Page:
Julien Duvivier

Scen.: Julien Duvivier, Henri Jeanson. F.: Roger Hubert. M.: Marthe Poncin. Scgf.: Jean d’Eaubonne. Mus.: Georges Auric. Int.: Dany Robin (Henriette), Michel Auclair (Maurice), Hildegard Knef (Rita Solar), Michel Roux (Robert), Saturnin Fabre (Antoine), Julien Carette (Arthur), Henri Crémieux (sceneggiatore), Louis Seigner (sceneggiatore). Prod.: Arys Nissotti, Pierre O’Connell, George Loureau per Régina, Filmsonor. DCP. D.: 110’. Bn.

T. it.: Italian title. T. int.: International title. T. alt.: Alternative title. Sog.: Story. Scen.: Screenplay. F.: Cinematography. M.: Editing. Scgf.: Set Design. Mus.: Music. Int.: Cast. Prod.: Production Company. L.: Length. D.: Running Time. f/s: Frames per second. Bn.: Black e White. Col.: Color. Da: Print source

Film Notes

This comedy written by Henri Jeanson and Julien Duvivier is an unidentified film object: absolutely one of a kind. Instead of offering a chronologically predictable narrative structure, the filmmakers present the film through the eyes of two screenwriters with opposing views played by Henri Crémieux and Louis Seigner: a wild ‘imagination’ that allows the director to switch constantly from reality to fiction and vice versa.

Since the film’s storyline is basically the creation of a screenplay, Duvivier and Jeanson use it to show their thoughts on stereotypes and the other constraints of this thankless job. In fact, Henri Crémieux would only write about chase scenes at breakneck speed, shoot-outs and women in tight clothes, while Louis Seigner is more inclined towards the poetry of everyday life with a touch of unreality. Duvivier would never even dream of distinguishing auteur cinema from mainstream film, being fully aware of how thin the line dividing the two is. So he lets Henri Crémieux, inspired by a short newspaper article, give a nod to both Bicycle Thieves (1948), the landmark film of Italian neorealism, and Don Camillo (1951), a popular comedy Duvivier had just finished.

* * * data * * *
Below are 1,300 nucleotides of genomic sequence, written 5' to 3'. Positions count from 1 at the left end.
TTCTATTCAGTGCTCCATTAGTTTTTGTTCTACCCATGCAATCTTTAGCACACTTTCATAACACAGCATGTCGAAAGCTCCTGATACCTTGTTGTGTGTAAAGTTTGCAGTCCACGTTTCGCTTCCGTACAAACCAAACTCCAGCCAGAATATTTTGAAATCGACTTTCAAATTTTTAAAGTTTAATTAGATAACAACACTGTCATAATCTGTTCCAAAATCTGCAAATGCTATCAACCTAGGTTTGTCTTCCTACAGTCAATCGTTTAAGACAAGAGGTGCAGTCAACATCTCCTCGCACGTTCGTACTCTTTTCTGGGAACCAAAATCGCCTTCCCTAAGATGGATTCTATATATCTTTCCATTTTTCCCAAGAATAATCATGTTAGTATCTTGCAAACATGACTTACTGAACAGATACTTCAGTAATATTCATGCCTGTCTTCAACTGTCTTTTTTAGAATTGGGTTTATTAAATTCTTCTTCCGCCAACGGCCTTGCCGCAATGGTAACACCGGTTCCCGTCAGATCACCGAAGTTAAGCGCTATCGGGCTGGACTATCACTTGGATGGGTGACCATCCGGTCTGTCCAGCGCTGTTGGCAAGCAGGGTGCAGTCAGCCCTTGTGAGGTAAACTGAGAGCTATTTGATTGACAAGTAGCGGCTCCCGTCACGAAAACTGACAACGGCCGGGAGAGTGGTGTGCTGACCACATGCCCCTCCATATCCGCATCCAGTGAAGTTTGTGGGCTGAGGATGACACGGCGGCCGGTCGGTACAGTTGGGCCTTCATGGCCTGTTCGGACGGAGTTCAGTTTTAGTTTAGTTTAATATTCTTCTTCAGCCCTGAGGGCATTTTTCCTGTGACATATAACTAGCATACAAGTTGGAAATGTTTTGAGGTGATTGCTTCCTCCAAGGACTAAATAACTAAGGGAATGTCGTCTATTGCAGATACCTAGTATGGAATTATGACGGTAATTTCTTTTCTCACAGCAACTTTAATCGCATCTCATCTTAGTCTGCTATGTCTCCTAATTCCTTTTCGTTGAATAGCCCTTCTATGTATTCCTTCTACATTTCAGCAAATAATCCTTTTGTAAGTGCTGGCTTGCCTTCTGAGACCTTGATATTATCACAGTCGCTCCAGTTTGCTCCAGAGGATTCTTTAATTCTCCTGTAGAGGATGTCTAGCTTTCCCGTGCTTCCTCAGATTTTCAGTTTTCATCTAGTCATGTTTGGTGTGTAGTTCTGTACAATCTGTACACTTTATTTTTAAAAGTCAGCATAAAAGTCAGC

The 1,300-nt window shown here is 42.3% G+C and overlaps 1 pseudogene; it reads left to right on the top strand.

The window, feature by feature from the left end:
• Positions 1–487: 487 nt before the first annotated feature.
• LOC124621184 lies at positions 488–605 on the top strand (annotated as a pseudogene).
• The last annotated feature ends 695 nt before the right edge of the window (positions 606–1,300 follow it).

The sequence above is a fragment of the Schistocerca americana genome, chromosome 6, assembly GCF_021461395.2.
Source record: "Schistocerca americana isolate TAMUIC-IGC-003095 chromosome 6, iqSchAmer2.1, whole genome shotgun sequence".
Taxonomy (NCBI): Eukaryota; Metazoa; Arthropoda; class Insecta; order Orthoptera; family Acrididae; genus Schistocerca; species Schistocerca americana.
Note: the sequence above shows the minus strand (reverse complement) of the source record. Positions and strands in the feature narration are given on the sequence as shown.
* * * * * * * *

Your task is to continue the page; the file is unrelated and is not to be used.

French post-war cinema was experiencing a crisis due to the quantity of imported American films. Duvivier’s position in it is paradoxical. The director had spent the whole war period in Hollywood, where he had made a name for himself, and now he had to face American competition in France. To the extent that he even shows us his dilemma: should he return to the poetic realism of his pre-war films or copy American action films with characters with rudimentary psychology? He answers the question himself through the style we see on the screen, the virtuoso style of a great artist: a deft parody with Hitchcockesque suspense in crooked shots of the streets of Paris, which meant to show the silliness of such effects when not grounded in a solid screenplay.

With the fast-paced tempo of Georges Auric’s brilliant score, Duvivier follows his characters in a picture-postcard Paris. The actors play the stereotype roles with talent and humour. The viewer will rejoice in seeing how the two screenwriters clash with each other, taking their characters in totally opposite directions.

A delightful comedy that apparently was too French with its parodic style, La Fête à Henriette had the honor exactly ten years later of an American remake directed by Richard Quine, Paris When It Sizzles (1962), inverting the trend, to Duvivier’s great satisfaction, with an American film being inspired by French cinema.

Lenny Borger

Copy From

Restored in 4K in 2016 by Pathé at L’immagine Ritrovata laboratory from a dupe positive preserved by Pathé and a release print from UCLA